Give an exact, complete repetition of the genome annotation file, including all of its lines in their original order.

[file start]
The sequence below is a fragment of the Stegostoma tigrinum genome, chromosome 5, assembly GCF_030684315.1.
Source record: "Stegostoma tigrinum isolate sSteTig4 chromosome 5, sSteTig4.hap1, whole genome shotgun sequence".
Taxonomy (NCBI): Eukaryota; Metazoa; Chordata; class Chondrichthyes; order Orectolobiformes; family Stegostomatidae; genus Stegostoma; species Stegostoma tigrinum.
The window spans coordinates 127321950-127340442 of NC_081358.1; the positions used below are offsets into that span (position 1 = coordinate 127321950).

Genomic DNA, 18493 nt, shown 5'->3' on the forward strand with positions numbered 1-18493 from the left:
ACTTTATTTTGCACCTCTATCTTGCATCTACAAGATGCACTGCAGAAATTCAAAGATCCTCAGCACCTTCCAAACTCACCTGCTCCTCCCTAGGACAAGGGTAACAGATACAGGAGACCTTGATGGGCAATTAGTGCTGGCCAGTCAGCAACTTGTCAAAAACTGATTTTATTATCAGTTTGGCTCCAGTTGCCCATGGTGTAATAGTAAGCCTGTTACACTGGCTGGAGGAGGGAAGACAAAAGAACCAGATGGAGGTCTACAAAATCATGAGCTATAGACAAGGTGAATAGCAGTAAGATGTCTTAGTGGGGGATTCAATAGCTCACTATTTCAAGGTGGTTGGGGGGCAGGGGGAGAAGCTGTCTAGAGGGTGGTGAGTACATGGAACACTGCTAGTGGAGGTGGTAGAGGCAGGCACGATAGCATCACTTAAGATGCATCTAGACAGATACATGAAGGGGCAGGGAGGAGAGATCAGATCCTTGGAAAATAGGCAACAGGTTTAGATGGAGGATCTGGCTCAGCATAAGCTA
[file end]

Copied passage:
The sequence below is a fragment of the Stegostoma tigrinum genome, chromosome 5, assembly GCF_030684315.1.
Source record: "Stegostoma tigrinum isolate sSteTig4 chromosome 5, sSteTig4.hap1, whole genome shotgun sequence".
Taxonomy (NCBI): Eukaryota; Metazoa; Chordata; class Chondrichthyes; order Orectolobiformes; family Stegostomatidae; genus Stegostoma; species Stegostoma tigrinum.
The window spans coordinates 127321950-127340442 of NC_081358.1; the positions used below are offsets into that span (position 1 = coordinate 127321950).

Genomic DNA, 18493 nt, shown 5'->3' on the forward strand with positions numbered 1-18493 from the left:
ACTTTATTTTGCACCTCTATCTTGCATCTACAAGATGCACTGCAGAAATTCAAAGATCCTCAGCACCTTCCAAACTCACCTGCTCCTCCCTAGGACAAGGGTAACAGATACAGGAGACCTTGATGGGCAATTAGTGCTGGCCAGTCAGCAACTTGTCAAAAACTGATTTTATTATCAGTTTGGCTCCAGTTGCCCATGGTGTAATAGTAAGCCTGTTACACTGGCTGGAGGAGGGAAGACAAAAGAACCAGATGGAGGTCTACAAAATCATGAGCTATAGACAAGGTGAATAGCAGTAAGATGTCTTAGTGGGGGATTCAATAGCTCACTATTTCAAGGTGGTTGGGGGGCAGGGGGAGAAGCTGTCTAGAGGGTGGTGAGTACATGGAACACTGCTAGTGGAGGTGGTAGAGGCAGGCACGATAGCATCACTTAAGATGCATCTAGACAGATACATGAAGGGGCAGGGAGGAGAGATCAGATCCTTGGAAAATAGGCAACAGGTTTAGATGGAGGATCTGGCTCAGCATAAGCTA